Members of Congress are boring and work long hours and aren’t at all like their constituents often think, according to a new study from the Congressional Management Foundation.
The study, released Tuesday, documents the lives of 25 typical members of the House while on the job, including how many hours they work and the tasks they perform, reports The Hill
newspaper. The study did not include senators, members of the leadership, or new members of Congress.
According to the study, the lawmakers put in 14-hour days and seem willing to sacrifice their personal and family lives for their constituents. They also average a 59-hour work week back in their districts when Congress is not in session, and spend a lot of time reading just to keep up with their legislative duties and what’s happening in the world.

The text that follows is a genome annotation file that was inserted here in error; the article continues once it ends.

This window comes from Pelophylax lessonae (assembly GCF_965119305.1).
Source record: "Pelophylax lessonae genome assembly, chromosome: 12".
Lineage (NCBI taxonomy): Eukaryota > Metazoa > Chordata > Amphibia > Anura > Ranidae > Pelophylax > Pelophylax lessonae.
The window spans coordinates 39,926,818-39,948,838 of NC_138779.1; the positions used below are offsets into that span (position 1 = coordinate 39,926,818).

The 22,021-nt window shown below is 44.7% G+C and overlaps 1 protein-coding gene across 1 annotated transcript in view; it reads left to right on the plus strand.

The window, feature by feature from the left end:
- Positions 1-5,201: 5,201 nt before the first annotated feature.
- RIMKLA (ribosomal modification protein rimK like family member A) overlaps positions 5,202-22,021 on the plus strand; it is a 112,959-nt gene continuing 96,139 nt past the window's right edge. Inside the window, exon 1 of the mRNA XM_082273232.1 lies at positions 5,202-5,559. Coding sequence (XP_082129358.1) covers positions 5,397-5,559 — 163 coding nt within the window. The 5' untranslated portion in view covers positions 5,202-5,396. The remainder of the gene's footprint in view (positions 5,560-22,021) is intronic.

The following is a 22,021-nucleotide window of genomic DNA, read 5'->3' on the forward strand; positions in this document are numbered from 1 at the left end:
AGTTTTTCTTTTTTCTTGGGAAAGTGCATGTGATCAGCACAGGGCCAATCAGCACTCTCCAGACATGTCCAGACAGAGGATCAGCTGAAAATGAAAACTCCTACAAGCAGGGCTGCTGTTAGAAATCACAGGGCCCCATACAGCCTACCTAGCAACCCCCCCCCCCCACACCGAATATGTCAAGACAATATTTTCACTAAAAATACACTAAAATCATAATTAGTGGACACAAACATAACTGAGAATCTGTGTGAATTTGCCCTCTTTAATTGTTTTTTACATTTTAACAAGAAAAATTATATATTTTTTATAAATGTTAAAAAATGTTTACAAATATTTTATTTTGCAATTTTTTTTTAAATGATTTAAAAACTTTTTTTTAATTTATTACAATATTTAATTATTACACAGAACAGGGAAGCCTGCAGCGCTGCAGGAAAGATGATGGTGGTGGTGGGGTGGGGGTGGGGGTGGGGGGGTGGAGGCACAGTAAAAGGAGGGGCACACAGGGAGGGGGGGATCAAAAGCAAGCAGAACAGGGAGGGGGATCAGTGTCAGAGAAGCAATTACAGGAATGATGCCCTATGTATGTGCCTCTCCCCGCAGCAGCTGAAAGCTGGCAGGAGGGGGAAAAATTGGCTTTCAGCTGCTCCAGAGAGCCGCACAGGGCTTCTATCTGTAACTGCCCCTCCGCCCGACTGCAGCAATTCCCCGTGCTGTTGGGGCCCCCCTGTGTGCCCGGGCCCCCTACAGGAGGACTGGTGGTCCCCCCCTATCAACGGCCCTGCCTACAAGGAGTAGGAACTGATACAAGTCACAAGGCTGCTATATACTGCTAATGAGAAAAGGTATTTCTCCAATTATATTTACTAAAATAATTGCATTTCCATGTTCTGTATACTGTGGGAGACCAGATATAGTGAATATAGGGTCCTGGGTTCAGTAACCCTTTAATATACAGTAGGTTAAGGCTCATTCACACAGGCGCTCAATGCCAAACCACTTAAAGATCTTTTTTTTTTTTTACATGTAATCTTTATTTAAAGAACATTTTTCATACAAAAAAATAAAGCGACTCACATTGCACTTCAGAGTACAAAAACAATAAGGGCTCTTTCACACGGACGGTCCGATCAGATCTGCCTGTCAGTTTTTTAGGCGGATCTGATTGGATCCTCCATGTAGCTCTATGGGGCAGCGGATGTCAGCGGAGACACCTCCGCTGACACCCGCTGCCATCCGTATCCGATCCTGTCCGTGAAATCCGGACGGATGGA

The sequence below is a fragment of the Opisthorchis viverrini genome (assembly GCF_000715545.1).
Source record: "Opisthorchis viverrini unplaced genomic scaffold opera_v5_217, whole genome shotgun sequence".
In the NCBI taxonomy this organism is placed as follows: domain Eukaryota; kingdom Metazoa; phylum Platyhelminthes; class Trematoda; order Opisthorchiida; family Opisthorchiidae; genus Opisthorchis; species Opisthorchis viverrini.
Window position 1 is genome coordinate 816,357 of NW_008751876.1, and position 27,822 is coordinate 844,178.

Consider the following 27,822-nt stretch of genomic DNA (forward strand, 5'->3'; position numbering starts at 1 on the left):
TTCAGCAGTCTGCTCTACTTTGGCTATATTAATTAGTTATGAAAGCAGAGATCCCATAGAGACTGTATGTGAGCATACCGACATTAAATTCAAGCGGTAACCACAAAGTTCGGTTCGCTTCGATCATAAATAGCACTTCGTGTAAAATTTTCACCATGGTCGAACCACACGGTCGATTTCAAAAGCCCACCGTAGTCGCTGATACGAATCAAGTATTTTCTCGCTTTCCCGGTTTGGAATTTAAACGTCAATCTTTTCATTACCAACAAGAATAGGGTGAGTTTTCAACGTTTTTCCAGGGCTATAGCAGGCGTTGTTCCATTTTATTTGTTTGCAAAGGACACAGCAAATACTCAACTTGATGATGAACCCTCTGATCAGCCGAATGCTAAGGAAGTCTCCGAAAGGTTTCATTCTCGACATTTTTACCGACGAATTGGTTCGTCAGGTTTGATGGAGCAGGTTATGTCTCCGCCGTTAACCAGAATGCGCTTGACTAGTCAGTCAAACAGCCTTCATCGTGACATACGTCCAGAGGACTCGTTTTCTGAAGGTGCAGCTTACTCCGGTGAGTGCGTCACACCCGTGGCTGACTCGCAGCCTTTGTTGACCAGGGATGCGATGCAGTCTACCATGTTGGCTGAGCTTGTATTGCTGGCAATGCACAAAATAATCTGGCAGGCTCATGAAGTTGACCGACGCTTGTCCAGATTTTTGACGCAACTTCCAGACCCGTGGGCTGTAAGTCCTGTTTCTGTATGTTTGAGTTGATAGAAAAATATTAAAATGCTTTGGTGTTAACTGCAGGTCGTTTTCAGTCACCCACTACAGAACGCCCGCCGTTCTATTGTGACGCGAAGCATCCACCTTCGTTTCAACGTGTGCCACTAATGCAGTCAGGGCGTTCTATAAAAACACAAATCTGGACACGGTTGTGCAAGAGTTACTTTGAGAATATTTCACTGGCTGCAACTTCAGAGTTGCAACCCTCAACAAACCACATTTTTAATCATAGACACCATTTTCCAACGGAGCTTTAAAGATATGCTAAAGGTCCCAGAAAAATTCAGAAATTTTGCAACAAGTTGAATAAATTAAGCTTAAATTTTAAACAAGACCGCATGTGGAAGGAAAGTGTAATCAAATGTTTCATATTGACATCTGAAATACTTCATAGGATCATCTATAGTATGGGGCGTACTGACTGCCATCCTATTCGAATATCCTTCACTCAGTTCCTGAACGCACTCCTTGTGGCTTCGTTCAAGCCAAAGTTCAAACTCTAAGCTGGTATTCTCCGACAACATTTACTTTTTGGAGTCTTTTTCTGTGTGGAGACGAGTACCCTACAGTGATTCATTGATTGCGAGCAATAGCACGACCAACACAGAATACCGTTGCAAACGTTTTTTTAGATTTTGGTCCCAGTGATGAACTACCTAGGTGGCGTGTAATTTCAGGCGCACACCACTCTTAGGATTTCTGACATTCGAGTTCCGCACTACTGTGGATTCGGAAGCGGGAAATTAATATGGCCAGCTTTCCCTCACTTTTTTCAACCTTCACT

The study, said foundation president and CEO Brad Fitch, shows a picture of Congress far different from the general perception. Contrary to the view that they are lazy and don’t accomplish much, he said lawmakers still see themselves as dedicated public servants who don’t spend enough time with their families or dealing with personal matters.
“It does raise the question that if you have a workforce that is spending incredibly long hours and feeling dedicated about their job and yet their work product is not viewed by their employers — i.e., their constituents — as satisfactory, what does that say about the institution?” commented Fitch.
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